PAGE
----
Oil prices rise to 9-month high on worries about tight supply

By Scott DiSavino

NEW YORK (Reuters) – Oil prices gained almost 1% to a nine-month high on Friday on rising U.S. diesel futures and worries about tight oil supplies after Saudi Arabia and Russia extended supply cuts this week.

Brent futures rose 73 cents, or 0.8%, to settle at $90.65 a barrel, while U.S. West Texas Intermediate (WTI) crude rose 64 cents, or 0.7%, to settle at $87.51.

Both crude benchmarks remained in technically overbought territory for a sixth straight day, with Brent’s settlement its highest since Nov. 16. WTI’s settlement was its highest since Sept. 6, which was its highest since November.

For the week, both benchmarks were up about 2%, following gains last week of about 5% for Brent and about 7% for WTI.

“Crude prices continue to trade on supply-side drivers. No one is doubting that OPEC+ will keep this market tight going into the winter,” Edward Moya, senior market analyst at data and analytics firm OANDA, said in a note.

The Organization of the Petroleum Exporting Countries (OPEC) and their allies like Russia are collectively known as OPEC+.

This week, OPEC member Saudi Arabia and Russia extended their voluntary supply cuts of a combined 1.3 million barrels per day to the end of the year.

Saudi Arabia will probably find it difficult to end its cuts at the end of the year without triggering a price slide, Commerzbank analysts said in a note.

In the U.S., energy firms this week added one oil rig, the first weekly increase since June, according to energy services firm Baker Hughes.

Rising U.S. diesel prices also supported crude prices with heating oil futures up about 3%.

Energy traders noted seasonal refinery maintenance in Russia in September will likely reduce diesel exports but could lead to an increase in oil exports.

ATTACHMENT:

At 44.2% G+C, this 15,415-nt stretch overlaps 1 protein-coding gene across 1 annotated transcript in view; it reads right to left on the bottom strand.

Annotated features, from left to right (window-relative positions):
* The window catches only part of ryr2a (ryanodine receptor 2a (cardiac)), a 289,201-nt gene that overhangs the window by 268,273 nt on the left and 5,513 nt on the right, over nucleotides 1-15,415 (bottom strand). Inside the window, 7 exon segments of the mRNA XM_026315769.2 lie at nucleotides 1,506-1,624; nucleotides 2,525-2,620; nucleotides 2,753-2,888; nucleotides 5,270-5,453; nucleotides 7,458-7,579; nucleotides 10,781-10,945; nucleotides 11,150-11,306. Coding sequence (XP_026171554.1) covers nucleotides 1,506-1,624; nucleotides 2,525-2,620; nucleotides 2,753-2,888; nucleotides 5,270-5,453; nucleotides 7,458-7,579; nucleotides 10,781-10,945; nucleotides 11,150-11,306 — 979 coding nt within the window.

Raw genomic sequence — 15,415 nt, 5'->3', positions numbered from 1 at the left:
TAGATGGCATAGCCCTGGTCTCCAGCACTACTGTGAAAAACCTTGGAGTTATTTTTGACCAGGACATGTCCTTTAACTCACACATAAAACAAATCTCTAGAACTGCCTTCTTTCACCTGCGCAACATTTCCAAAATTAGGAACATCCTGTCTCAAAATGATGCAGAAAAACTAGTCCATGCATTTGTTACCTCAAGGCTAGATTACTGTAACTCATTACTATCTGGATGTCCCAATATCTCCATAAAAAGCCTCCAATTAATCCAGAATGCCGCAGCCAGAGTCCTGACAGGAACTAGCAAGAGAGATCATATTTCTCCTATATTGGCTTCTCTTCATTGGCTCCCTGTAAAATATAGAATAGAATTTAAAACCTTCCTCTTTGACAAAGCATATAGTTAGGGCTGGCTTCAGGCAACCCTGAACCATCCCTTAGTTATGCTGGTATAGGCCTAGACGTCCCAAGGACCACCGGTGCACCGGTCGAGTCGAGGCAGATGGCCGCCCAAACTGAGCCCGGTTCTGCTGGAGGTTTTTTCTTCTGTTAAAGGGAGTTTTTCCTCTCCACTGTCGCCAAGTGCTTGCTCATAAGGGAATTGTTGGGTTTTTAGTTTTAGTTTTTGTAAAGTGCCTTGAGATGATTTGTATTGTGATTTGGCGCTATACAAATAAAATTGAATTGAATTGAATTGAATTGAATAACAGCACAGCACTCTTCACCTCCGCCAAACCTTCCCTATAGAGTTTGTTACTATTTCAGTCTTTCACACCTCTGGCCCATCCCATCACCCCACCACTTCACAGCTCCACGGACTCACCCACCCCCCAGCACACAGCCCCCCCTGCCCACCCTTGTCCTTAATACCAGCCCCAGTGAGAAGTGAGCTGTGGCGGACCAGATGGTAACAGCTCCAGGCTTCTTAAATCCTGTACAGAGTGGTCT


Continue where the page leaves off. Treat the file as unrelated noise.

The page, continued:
Separately, Venezuelan President Nicolas Maduro arrived in China on Friday for his first visit in five years. China is the world’s largest oil importer and Venezuela, an OPEC member, has the world’s largest proven crude reserves.


The oil market is still concerned about the demand outlook in China, which has had a sluggish post-pandemic recovery and stimulus pledges have fallen short of expectations.

China has been deluged by heaviest rain since records began 140 years ago in Hong Kong, killing two people and injuring more than 140, state media reported.

Data on Thursday showed overall Chinese exports and imports fell in August, as sagging overseas demand and weak consumer spending squeezed businesses.

In Germany, the lower house of parliament passed a bill that could reduce future fossil fuel demand by phasing out oil and natural gas heating systems.

Oil traders are also watching whether central banks in the U.S. and Europe will keep fighting inflation with interest rate hikes.

“Riyadh (Saudi Arabia) is acutely aware of the tightrope it walks between tightening the market and upsetting any up-and-until-now progress achieved by central banks in taming price-rise driven inflation,” said John Evans of oil broker PVM.

Interest rate hikes can slow economic growth and reduce oil demand.

(Additional reporting by Natalie Grover and Robert Harvey in London, Yuka Obayashi in Tokyo and Muyu Xu in Singapore; editing by Ros Russell, Jason Neely, Susan Fenton, David Gregorio and Leslie Adler)